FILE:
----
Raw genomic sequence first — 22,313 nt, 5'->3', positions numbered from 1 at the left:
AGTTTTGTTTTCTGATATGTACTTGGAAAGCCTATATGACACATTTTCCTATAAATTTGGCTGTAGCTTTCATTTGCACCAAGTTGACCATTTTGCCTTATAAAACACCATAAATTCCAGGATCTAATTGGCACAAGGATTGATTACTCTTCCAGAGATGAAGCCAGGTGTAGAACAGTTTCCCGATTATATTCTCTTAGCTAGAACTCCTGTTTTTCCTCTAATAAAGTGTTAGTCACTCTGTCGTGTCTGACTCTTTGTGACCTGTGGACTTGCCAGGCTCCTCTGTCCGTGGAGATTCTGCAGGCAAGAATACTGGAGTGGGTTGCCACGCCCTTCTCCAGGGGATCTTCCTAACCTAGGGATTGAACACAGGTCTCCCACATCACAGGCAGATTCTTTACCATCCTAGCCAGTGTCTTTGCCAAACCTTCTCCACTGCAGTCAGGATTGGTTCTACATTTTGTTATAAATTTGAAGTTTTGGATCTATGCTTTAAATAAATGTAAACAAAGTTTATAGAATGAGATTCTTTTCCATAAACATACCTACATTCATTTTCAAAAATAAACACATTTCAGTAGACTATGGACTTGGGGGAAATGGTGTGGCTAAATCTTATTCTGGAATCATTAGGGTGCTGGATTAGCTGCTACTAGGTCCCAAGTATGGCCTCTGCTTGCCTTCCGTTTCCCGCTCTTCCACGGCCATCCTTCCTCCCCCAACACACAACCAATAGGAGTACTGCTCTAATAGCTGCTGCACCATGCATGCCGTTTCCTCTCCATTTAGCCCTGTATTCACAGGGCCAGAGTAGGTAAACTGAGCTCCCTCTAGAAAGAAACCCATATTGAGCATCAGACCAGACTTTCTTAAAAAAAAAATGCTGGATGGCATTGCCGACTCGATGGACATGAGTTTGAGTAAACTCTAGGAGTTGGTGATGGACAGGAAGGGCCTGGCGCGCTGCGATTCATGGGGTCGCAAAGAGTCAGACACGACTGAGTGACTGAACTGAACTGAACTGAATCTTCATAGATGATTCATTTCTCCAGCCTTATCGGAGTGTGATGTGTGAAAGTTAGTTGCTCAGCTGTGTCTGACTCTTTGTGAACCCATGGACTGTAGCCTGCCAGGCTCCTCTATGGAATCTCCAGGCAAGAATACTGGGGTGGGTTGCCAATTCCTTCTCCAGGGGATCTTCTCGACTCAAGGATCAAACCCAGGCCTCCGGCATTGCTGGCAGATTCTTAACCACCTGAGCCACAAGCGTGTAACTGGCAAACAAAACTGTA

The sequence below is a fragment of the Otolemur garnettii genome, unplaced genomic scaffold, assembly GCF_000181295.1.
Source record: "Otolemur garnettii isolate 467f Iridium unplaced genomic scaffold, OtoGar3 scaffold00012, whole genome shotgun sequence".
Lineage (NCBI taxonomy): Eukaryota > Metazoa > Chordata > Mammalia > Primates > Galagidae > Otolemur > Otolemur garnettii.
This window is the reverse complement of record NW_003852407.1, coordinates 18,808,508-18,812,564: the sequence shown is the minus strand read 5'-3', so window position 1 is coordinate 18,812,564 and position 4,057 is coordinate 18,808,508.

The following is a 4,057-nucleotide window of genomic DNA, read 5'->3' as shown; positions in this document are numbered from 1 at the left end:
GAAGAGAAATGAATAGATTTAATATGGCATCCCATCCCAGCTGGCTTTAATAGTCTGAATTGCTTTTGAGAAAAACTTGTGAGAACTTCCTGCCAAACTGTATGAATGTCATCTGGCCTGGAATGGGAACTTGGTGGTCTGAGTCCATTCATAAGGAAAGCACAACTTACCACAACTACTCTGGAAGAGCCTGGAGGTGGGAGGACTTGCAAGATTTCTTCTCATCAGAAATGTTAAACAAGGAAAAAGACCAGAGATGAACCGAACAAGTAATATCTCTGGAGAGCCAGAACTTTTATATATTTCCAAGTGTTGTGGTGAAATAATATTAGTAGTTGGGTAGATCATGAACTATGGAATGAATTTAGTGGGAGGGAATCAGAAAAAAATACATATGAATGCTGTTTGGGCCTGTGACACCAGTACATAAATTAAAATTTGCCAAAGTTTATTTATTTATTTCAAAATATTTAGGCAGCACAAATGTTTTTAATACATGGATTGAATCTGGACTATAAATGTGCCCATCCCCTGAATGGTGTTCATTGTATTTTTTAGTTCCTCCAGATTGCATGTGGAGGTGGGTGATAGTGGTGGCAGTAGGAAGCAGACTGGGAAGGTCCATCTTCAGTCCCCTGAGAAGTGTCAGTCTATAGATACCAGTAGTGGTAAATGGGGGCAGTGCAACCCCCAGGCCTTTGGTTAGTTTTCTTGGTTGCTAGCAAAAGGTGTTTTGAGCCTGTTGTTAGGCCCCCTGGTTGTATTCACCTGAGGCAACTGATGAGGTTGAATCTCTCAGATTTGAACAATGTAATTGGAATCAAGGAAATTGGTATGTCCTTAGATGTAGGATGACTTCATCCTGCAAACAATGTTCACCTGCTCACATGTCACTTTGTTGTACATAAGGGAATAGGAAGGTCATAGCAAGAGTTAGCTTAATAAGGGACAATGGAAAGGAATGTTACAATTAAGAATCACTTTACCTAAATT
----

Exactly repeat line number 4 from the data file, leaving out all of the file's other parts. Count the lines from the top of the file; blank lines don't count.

Source record: "Otolemur garnettii isolate 467f Iridium unplaced genomic scaffold, OtoGar3 scaffold00012, whole genome shotgun sequence".